Running a start-up is exciting. For one, you have the opportunity to come up with something game-changing, perhaps an innovative product or service that will bring good things to customers’ lives. You also get to meet smart and wonderful visionaries. And if you’re lucky enough, you get to meet investors who believe in your products, thus their willingness to put their money in your pockets.
While the budget might not be a problem for an investor-funded start-up, one should not forget to manage the money properly. Remember, you need to prove to your investors that they have not made a mistake. You need to show them that your idea is profitable. And you need to show them that you can be trusted with money. This is something that you can do by organizing a good cash flow.
If you are not so sure where to start, here are some things you might want to bear in mind:
Be mindful when spending
Some start-ups are too confident about the huge amount of money that they have been entrusted with. They might reach the point where they have the impression that they will never run out of money. However, you must learn how to spend steadily and slowly. Every decision that requires purchase, such as getting equipment or hiring people, should always be considered carefully. The goal here is to make sure that you have enough money for essential business operations while minimizing debts.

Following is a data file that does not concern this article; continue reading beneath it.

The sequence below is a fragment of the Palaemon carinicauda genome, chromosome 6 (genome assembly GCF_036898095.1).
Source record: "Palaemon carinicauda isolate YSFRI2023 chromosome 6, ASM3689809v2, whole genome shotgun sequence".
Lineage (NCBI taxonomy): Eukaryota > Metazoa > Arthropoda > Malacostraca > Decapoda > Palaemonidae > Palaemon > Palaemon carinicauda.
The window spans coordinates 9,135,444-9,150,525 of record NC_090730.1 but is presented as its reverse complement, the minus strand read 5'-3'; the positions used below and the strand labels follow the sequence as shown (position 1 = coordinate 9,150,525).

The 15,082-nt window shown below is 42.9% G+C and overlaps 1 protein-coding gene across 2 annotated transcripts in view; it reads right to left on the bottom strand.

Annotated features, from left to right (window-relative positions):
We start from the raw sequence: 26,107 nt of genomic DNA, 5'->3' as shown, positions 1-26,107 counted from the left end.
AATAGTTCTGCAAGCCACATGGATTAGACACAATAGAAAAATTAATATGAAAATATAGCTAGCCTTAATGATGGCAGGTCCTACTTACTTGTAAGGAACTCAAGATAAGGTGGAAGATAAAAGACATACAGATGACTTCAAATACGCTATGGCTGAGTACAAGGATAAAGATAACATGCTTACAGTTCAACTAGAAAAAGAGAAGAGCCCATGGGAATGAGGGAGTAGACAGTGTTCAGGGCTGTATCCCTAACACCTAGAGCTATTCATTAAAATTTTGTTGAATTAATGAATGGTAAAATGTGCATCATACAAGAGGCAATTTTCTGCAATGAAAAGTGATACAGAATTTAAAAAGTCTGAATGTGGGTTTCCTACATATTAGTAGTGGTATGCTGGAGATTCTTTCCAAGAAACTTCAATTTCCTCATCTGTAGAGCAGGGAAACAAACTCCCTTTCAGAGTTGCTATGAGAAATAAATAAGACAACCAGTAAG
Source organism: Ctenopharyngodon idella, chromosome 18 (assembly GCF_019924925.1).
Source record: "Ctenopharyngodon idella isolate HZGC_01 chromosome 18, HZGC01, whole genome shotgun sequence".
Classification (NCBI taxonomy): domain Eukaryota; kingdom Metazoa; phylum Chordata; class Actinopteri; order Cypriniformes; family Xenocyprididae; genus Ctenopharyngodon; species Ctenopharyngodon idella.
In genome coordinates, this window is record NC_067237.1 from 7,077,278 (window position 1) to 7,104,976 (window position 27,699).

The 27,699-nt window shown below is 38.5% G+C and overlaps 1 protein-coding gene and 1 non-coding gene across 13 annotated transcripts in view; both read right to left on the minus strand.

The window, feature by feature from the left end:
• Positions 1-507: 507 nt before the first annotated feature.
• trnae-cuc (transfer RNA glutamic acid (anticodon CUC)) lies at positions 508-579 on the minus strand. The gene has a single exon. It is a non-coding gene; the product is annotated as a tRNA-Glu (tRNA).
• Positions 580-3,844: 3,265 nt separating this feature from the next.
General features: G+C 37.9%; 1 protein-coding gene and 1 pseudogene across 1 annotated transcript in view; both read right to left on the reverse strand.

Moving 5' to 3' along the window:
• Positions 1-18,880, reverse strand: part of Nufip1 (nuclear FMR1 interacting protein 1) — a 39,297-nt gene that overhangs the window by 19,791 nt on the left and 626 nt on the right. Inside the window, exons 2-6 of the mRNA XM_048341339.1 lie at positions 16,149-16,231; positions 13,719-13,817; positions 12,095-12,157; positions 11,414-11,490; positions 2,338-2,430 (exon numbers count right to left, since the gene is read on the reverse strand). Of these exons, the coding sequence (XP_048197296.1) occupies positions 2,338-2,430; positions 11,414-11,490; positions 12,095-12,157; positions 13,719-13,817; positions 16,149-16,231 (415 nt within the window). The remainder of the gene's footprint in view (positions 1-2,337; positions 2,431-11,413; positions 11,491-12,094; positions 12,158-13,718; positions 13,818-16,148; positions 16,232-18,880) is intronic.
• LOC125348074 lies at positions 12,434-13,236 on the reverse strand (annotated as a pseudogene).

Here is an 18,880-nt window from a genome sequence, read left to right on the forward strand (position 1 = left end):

Focus on product development
If your product or service is not yet out of the market, you need to spend time improving and perfecting it. And it requires lots of money for prototypes or redos. Make sure that you have allocated more than enough money since this is is the core of your business. You might not want to ask for your investors’ help or ask a legal money lender to help you fund the product development again just because you have spent too much beautifying the office.
You might be quite excited to find people who will work for your company. But you might want to put that off for a while, especially if your start-up is not yet making money. Minimize your spending by outsourcing activities and requirements to third-party suppliers. These can include non-core functions, such as finance and HR. Hiring and onboarding employees can prove to be much more expensive than outsourcing.
When you have already launched your products or services, and people are already clamoring to try them, you need to make sure that payments are collected. For one, you can make a rule to ask customers to pay upfront. This way, your cash reserve will be replenished quickly, meaning you will not run out of money.
As a start-up owner, your goal is to make sure that your company is in good shape until the launch. And that might require you to be conscious of all your spending. Moreover, it is equally important to have contingency plans and funds to make sure that your cash flow will follow a continuity in case something unexpected happens.